The Epitaph read only one word: Pals.

Friends really are wonderful and one of the top things we attain in this life and world.  “There is a friend who stays closer than a brother.”  The friends who claimed my childhood, those rare friends and I mostly grew up in a rural country setting in the hills of Northern Missouri.  There was a group of us, a posse, a tribe.  And would grow up together until we got around 17.  I moved away for school, and another friend got married.  One friend went to prison.  The others, I can’t say what they did.  They stayed there.  Staying there in that kind of setting with those kinds of experiences isn’t the ideal Stephen King ending.  And the ones that stayed there, we don’t stay in touch like the ones who charged and blazed new ground.  But the ones I did stay in touch with, they are forever special.  

     It’s a different kind of special than the friends you meet in the Army, College or coffee shops.  They are your brothers.  How can they not be?  You would go to their houses and our neighborhoods everyday after school.  Don’t even get me started on summers.  You play in the dirt together, cry together, get in trouble together, bleed together.  You are placed in the same childhood together and grow like plants and flowers and trees together.  That bond is special, albeit special cases like child abuse and the like, that bond is special.  That bond is unique, distinctive and exclusive.  It never dies.  The ones that die?  They weren’t the special ones.  They could not have been.  “When you  have 3 or 4 good friends, you have a tribe.”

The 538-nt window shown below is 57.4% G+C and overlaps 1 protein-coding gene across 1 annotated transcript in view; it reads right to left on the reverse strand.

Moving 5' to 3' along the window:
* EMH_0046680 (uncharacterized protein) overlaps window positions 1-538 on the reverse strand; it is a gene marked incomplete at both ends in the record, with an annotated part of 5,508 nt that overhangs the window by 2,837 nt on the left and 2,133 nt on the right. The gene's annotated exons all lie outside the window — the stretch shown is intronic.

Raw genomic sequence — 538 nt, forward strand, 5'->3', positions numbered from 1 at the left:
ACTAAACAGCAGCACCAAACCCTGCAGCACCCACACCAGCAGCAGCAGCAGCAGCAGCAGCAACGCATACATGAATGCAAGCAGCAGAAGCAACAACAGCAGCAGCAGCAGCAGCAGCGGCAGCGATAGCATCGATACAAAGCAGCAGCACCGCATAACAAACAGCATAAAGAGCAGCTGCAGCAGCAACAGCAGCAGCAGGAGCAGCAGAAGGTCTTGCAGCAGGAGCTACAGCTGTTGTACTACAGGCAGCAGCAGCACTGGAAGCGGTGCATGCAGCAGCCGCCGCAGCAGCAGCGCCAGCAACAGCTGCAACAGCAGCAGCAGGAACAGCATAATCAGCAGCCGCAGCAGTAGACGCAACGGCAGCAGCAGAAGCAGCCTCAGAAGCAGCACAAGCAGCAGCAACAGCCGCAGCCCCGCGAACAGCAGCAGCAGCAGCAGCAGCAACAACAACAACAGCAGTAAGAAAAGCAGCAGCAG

We go onto meet other friends in different settings if we venture forth into our adulthood.  They are special too.  They are not quite as unique as the childhood friends.  Unless my situation was unique, and some people don’t have those kind of friends.   With military friends your bond becomes temporary, the temporary bond of staying alive together.  College friends are more special than Army friends.  They are lasting friends, but they have financial and philosophical bonds.  All of them do.  The thing about childhood friends is that by growing up with them, I mean really growing up with them, you know them forever.  It doesn’t matter if they fall into drugs or a lot of money.  You know them like you know your closest family members.  All of my Army friends are alive.  All of my college friends are educated and successful.  All of my childhood friends are apart of me.